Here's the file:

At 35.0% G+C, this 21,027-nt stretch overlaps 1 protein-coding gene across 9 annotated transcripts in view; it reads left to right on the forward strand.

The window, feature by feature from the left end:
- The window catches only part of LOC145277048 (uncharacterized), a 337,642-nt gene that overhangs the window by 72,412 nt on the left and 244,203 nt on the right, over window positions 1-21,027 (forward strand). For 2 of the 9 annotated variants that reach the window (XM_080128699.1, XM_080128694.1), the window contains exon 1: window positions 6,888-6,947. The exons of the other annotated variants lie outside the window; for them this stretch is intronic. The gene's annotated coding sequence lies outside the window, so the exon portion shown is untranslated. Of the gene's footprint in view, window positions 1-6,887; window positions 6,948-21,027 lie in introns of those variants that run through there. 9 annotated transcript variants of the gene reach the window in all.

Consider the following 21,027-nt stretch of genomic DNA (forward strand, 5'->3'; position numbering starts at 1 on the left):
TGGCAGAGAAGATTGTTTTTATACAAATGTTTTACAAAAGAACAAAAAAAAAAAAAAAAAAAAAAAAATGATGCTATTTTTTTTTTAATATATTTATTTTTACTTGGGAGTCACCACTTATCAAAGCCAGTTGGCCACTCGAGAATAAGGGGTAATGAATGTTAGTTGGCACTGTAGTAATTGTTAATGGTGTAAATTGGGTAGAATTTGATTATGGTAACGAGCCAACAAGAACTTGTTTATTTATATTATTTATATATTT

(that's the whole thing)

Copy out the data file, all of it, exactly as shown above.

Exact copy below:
At 35.0% G+C, this 21,027-nt stretch overlaps 1 protein-coding gene across 9 annotated transcripts in view; it reads left to right on the forward strand.

The window, feature by feature from the left end:
- The window catches only part of LOC145277048 (uncharacterized), a 337,642-nt gene that overhangs the window by 72,412 nt on the left and 244,203 nt on the right, over window positions 1-21,027 (forward strand). For 2 of the 9 annotated variants that reach the window (XM_080128699.1, XM_080128694.1), the window contains exon 1: window positions 6,888-6,947. The exons of the other annotated variants lie outside the window; for them this stretch is intronic. The gene's annotated coding sequence lies outside the window, so the exon portion shown is untranslated. Of the gene's footprint in view, window positions 1-6,887; window positions 6,948-21,027 lie in introns of those variants that run through there. 9 annotated transcript variants of the gene reach the window in all.

Consider the following 21,027-nt stretch of genomic DNA (forward strand, 5'->3'; position numbering starts at 1 on the left):
TGGCAGAGAAGATTGTTTTTATACAAATGTTTTACAAAAGAACAAAAAAAAAAAAAAAAAAAAAAAAATGATGCTATTTTTTTTTTAATATATTTATTTTTACTTGGGAGTCACCACTTATCAAAGCCAGTTGGCCACTCGAGAATAAGGGGTAATGAATGTTAGTTGGCACTGTAGTAATTGTTAATGGTGTAAATTGGGTAGAATTTGATTATGGTAACGAGCCAACAAGAACTTGTTTATTTATATTATTTATATATTT